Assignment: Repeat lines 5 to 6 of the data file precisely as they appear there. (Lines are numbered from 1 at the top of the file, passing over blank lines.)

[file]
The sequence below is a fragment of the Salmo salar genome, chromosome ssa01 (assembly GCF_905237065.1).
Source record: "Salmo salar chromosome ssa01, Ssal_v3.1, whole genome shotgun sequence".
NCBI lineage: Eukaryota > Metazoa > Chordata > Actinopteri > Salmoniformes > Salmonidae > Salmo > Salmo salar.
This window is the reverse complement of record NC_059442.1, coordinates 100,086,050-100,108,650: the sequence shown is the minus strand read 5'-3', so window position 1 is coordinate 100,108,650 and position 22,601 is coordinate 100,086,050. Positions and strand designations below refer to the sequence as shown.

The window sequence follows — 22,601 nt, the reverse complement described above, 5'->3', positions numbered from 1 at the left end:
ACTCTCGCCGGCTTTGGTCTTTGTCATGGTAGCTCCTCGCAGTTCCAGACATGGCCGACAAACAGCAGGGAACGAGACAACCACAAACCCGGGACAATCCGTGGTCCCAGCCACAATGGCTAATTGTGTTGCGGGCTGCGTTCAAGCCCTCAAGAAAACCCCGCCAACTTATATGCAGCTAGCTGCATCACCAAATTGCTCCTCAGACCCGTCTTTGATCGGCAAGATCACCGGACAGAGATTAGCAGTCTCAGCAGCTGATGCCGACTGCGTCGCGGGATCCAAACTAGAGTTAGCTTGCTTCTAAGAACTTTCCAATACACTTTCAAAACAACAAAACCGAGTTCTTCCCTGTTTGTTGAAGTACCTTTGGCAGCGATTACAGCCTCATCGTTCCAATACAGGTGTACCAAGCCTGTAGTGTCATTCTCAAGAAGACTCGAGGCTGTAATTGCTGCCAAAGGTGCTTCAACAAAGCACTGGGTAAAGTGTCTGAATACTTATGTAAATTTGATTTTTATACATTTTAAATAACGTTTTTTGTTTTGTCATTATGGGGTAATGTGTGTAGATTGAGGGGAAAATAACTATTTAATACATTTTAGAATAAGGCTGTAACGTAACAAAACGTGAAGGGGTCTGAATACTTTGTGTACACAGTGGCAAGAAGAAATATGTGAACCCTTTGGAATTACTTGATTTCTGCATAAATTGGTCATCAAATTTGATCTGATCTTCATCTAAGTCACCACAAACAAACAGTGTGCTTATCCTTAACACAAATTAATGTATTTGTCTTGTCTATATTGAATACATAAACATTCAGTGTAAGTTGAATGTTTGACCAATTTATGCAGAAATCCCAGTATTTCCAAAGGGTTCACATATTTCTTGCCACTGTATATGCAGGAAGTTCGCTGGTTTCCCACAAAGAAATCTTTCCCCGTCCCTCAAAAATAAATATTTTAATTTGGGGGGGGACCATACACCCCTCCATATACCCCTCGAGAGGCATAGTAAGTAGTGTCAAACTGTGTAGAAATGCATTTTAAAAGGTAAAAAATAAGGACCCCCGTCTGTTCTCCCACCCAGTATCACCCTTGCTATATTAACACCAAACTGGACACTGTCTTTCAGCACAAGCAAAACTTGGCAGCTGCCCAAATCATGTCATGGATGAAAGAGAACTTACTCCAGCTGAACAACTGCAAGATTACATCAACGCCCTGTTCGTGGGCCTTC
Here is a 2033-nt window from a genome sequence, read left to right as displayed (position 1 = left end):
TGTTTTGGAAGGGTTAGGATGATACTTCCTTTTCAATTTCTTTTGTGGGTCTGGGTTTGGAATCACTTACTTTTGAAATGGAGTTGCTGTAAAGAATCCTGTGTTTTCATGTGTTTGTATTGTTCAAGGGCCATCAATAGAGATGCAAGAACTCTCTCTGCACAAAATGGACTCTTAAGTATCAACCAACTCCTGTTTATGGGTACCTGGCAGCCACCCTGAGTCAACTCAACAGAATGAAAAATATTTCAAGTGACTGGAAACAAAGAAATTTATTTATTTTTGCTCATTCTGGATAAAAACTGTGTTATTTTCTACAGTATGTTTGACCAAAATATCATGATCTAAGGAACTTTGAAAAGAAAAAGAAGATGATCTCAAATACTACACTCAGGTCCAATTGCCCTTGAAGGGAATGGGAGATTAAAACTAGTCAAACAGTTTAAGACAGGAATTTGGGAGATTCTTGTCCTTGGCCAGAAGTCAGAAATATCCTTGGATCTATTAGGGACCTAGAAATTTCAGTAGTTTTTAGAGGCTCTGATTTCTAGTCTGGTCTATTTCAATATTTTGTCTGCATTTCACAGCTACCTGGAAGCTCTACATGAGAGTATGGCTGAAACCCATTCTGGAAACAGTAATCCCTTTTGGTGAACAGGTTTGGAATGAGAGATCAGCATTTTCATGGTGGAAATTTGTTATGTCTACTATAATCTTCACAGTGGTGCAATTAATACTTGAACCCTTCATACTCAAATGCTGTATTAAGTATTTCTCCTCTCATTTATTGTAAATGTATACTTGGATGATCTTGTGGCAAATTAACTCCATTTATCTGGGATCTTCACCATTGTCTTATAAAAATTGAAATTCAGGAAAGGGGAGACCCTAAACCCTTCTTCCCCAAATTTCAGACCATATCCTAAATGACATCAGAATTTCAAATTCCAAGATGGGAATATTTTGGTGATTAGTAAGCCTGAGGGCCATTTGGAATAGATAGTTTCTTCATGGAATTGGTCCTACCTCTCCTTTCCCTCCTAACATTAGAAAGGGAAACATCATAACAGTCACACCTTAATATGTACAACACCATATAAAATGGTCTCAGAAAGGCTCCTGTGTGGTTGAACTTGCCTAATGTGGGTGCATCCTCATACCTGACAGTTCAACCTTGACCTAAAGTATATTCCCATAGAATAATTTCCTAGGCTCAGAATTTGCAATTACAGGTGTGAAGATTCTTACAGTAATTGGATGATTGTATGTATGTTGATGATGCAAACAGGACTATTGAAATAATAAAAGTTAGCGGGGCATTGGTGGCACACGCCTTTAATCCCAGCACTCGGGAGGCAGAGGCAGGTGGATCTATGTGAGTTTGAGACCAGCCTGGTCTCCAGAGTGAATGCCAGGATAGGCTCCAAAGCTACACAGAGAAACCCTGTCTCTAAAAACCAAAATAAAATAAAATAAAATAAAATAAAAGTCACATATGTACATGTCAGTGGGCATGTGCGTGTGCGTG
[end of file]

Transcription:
The window sequence follows — 22,601 nt, the reverse complement described above, 5'->3', positions numbered from 1 at the left end:
ACTCTCGCCGGCTTTGGTCTTTGTCATGGTAGCTCCTCGCAGTTCCAGACATGGCCGACAAACAGCAGGGAACGAGACAACCACAAACCCGGGACAATCCGTGGTCCCAGCCACAATGGCTAATTGTGTTGCGGGCTGCGTTCAAGCCCTCAAGAAAACCCCGCCAACTTATATGCAGCTAGCTGCATCACCAAATTGCTCCTCAGACCCGTCTTTGATCGGCAAGATCACCGGACAGAGATTAGCAGTCTCAGCAGCTGATGCCGACTGCGTCGCGGGATCCAAACTAGAGTTAGCTTGCTTCTAAGAACTTTCCAATACACTTTCAAAACAACAAAACCGAGTTCTTCCCTGTTTGTTGAAGTACCTTTGGCAGCGATTACAGCCTCATCGTTCCAATACAGGTGTACCAAGCCTGTAGTGTCATTCTCAAGAAGACTCGAGGCTGTAATTGCTGCCAAAGGTGCTTCAACAAAGCACTGGGTAAAGTGTCTGAATACTTATGTAAATTTGATTTTTATACATTTTAAATAACGTTTTTTGTTTTGTCATTATGGGGTAATGTGTGTAGATTGAGGGGAAAATAACTATTTAATACATTTTAGAATAAGGCTGTAACGTAACAAAACGTGAAGGGGTCTGAATACTTTGTGTACACAGTGGCAAGAAGAAATATGTGAACCCTTTGGAATTACTTGATTTCTGCATAAATTGGTCATCAAATTTGATCTGATCTTCATCTAAGTCACCACAAACAAACAGTGTGCTTATCCTTAACACAAATTAATGTATTTGTCTTGTCTATATTGAATACATAAACATTCAGTGTAAGTTGAATGTTTGACCAATTTATGCAGAAATCCCAGTATTTCCAAAGGGTTCACATATTTCTTGCCACTGTATATGCAGGAAGTTCGCTGGTTTCCCACAAAGAAATCTTTCCCCGTCCCTCAAAAATAAATATTTTAATTTGGGGGGGGACCATACACCCCTCCATATACCCCTCGAGAGGCATAGTAAGTAGTGTCAAACTGTGTAGAAATGCATTTTAAAAGGTAAAAAATAAGGACCCCCGTCTGTTCTCCCACCCAGTATCACCCTTGCTATATTAACACCAAACTGGACACTGTCTTTCAGCACAAGCAAAACTTGGCAGCTGCCCAAATCATGTCATGGATGAAAGAGAACTTACTCCAGCTGAACAACTGCAAGATTACATCAACGCCCTGTTCGTGGGCCTTC